3.3.2 Correspondence between FLEXPART-AROME and PMF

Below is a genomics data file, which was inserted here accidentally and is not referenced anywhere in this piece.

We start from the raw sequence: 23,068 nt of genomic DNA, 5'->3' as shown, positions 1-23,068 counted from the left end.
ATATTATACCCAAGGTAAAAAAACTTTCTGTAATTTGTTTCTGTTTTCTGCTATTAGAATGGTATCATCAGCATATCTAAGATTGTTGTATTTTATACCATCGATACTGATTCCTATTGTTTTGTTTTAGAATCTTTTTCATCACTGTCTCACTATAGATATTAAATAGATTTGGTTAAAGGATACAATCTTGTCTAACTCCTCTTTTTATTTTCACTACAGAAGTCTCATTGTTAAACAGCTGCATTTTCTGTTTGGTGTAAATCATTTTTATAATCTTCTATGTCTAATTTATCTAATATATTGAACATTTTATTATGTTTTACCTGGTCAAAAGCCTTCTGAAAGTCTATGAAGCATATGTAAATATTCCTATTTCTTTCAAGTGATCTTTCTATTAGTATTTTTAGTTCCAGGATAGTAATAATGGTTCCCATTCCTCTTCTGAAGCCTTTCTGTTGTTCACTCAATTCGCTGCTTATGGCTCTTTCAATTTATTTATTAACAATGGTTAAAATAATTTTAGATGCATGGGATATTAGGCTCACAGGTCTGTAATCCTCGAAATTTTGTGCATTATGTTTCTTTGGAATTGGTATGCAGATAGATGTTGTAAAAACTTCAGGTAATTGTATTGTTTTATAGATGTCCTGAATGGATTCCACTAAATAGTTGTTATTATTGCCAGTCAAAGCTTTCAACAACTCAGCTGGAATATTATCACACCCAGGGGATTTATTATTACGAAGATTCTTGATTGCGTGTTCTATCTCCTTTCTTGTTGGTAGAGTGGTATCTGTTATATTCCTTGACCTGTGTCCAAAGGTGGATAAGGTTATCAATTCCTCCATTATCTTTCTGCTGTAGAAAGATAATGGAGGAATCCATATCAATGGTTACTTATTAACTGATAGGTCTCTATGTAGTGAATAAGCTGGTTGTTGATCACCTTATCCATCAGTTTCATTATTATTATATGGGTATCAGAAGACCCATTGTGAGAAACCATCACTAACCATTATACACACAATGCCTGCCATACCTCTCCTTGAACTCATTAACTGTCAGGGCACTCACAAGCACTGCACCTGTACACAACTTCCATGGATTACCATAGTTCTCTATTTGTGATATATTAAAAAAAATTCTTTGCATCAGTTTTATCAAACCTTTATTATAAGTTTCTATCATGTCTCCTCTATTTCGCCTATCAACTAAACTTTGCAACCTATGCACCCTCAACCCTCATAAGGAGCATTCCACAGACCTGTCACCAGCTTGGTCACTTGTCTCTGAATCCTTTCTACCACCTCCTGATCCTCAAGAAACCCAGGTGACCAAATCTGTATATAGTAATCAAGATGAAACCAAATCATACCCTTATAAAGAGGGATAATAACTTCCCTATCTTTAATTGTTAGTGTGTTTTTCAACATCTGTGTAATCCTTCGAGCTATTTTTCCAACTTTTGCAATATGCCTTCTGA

Table 3 shows the Pearson correlation coefficient (r) between the source–receptor relationship (SRR) of the different categories and the PMF source factor contributions. The correlations are generally low (maximum 0.45) due to the different approximations made in the categorization of SRRs and the neglected temporal variation in emission strengths, both diel and seasonal, at the source. The strongest correlation (r= 0.45) occurs between the urban SRR and the anthropogenic source contribution. This is due to the fact that the urban emissions have the most moderate seasonal profile. The low correlation is most likely due to the approximation of homogeneity of anthropogenic sources. The second highest correlation (0.40) is found between the secondary biogenic factor and the capped mountain source. It is expected that the capped mountain emission sensitivities correspond better with the biogenic (both primary and secondary) sources than the uncapped category. This is because of the dependence of biogenic emissions on solar radiation, which is not represented in the SRR. After sunset, the compression of the boundary layer results in a higher emission sensitivity from the uncapped mountain category. However, this increased sensitivity is compensated for by a rapid decrease in biogenic emissions after sunset, resulting in low mixing ratios of C5H8 (Fig. 3) and low primary biogenic factor contributions (Fig. 12). The better correlation of the SRR between the capped mountain category and the secondary biogenic factor contributions (0.40) compared to that with the primary biogenic factor contributions (0.25) is due to the occurrence of primary biogenic emission directly after dawn near the observatory. The oxidation of C5H8 to Iox takes time, similar to transport of air masses from the capped PBL mountain category towards the Maïdo observatory. Figure 17 shows the spatial distribution of SRRs (i.e., not summed over the spatial index), also referred to as the field of view (Seibert and Frank, 2004), using the uncapped PBL proxy accumulated over the largest 5 % source factor contributions from PMF source factors. We note that the total surface sensitivity is smallest for the background factor (4.7 × 103 s m−1); other total surface sensitivities are 7.2 × 103, 8.8 × 103, and 9.1 × 103 s m−1 for the primary biogenic, anthropogenic, and secondary biogenic sources, respectively. As discussed in Sect. 3.2.1, the background factor contributions are a combination of air transported predominantly in the FT and BB plume signals. As the BB plumes from Africa and Madagascar are mainly transported towards the Maïdo observatory through the FT (Verreyken et al., 2020), we expect the largest 5 % factor contributions to have a small SRR with mesoscale areas resolved from FLEXPART-AROME back-trajectories. From the similar median diel profiles of the wind-separated normalized factor contribution for the primary biogenic factor (Fig. 12), we know that emissions are mostly located close to the observatory. However, from the C5H8 wind-separated profile (Fig. 4), we see that there is a slight discrepancy with higher mixing ratios originating west of the observatory. This is contradicted somewhat by Fig. 17 with a maximum east of the observatory. This location corresponds well with the region of the highest C5H8 mixing ratios modeled with Meso-NH during the 2015 FARCE campaign (Duflot et al., 2019). This biogenic emission hotspot is also visible in the field of view corresponding to the strongest secondary biogenic factor contributions where a strong impact of surface emissions is seen at the same location (Fig. 17). A second feature in this map is the high impact north of the observatory which diverts to the west towards Le Port and is then transported south. This transport is organized along the canyon of the river “Rivière des Galets” between Mafate and Le Port (Fig. 1). The important role of river canyons with regard to pollutant transport towards the Maïdo observatory has already been identified in the forward transport study using Meso-NH (Lesouëf et al., 2011). The field of view of the observatory related to the strongest anthropogenic factor contributions is highest west of the Maïdo observatory. The observatory is thus most sensitive to emissions from the industrial centers at Le Gol and Le Port and the second largest city Saint-Paul. Other emission hotspots of human activity did not contribute as strongly to the top 5 % of anthropogenic source factor contributions.